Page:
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Barry S. Winkler, Shu-Chu Chen, Maureen Thomas, Nasihah Barlaskar; Organic Hydroperoxide-Induced Damage to Human Retinal Pigment Epithelial Cells: Dependence on Mitochondrial Electron Transport. Invest. Ophthalmol. Vis. Sci. 2011;52(14):4782.
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© ARVO (1962-2015); The Authors (2016-present)
To determine whether the generation of oxygen free radicals from mitochondrial electron transport influences peroxide-induced damage in cultured human retinal pigment epithelial cells (hRPE).
Monolayer cultures of hRPE were grown to confluence in serum-containing MEM media. Cells were subsequently incubated in serum-free MEM for 4 hrs under the following four conditions: control; mitochondrial electron transport inhibited (+ 0.01 mM Antimycin A); +1 mM tertiary butyl hydroperoxide (tBHP); +1 mM hydrogen peroxide (H2O2); each peroxide together with Antimycin A. Measurements were made of lactic acid production, ATP content, morphology, and numbers of cells.
Control cells produced lactate at a rate of 0.85 µmoles/hr/106 cells, had 10.8 nmoles ATP/106 cells and were of normal cytological appearance. Cells incubated in media containing Antimycin A demonstrated a 2-fold increase in lactate production (Pasteur Effect), while maintaining ATP content and cytological appearance similar to that observed in control cells. Thus, hRPE cells are very resistant to chemically-induced inhibition of mitochondrial activity. Cells exposed to 1 mM H2O2 (no added Antimycin A) showed a near-normal production of lactic acid aerobically and only a small decrease in ATP content, and maintained normal cytological features. When H2O2 was added to Antimycin A-containing media, the Pasteur Effect was decreased by 75% relative to the control value, ATP content declined by 40% but after 4 hrs cellular cytological appearance was good. Most interesting, addition of 1 mM tBHP to control MEM caused only a small decrease in aerobic lactic acid production, but ATP content was reduced by 90% and the cells exhibited clear signs of morphological damage and a 30-40% reduction in cell numbers. In contrast, cells incubated in media containing Antimycin A and 1 mM tBHP were protected, i.e., ATP content was reduced by only 25% and there was little change in morphology or cell numbers relative to the control condition.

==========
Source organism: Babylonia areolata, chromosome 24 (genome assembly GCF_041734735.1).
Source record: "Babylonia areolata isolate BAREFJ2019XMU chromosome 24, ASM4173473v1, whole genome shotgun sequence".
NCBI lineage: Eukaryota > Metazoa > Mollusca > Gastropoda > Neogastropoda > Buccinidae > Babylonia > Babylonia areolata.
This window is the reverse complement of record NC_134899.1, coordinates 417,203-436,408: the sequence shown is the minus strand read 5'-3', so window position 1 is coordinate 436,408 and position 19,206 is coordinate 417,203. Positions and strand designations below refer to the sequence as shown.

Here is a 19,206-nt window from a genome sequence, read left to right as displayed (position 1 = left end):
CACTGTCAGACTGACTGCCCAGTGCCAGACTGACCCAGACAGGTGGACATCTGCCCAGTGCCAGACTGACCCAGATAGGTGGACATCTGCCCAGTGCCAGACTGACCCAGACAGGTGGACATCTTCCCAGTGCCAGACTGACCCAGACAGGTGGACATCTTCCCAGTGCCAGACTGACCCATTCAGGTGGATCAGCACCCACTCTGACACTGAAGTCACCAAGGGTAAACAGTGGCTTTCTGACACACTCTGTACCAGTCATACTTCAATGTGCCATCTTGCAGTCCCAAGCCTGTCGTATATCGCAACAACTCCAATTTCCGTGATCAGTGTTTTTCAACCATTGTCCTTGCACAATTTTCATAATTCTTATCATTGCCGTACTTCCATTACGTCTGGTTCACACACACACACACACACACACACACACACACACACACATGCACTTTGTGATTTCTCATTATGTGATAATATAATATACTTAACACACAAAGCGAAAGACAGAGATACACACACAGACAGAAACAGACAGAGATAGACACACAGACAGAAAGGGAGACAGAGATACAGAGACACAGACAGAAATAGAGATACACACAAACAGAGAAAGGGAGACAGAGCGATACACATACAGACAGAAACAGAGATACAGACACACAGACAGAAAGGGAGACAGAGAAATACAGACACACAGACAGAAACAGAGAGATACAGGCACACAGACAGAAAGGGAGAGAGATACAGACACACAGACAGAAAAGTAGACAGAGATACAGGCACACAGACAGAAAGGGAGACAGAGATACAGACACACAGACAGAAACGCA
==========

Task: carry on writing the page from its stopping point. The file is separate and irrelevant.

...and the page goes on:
These results demonstrate that inhibition of mitochondrial electron transport in hRPE cells protects against the short-term damaging effects of tBHP but not those of H2O2, an effect that likely depends on the lipophilic nature of tBHP and differences in mechanisms that detoxify H2O2 and tBHP. Our hypothesis is that mitochondrial electron transport generates free radicals that influence the redox state of transition metals (iron and copper) that react with the lipophilic tBHP in mitochondria to initiate membrane damage.
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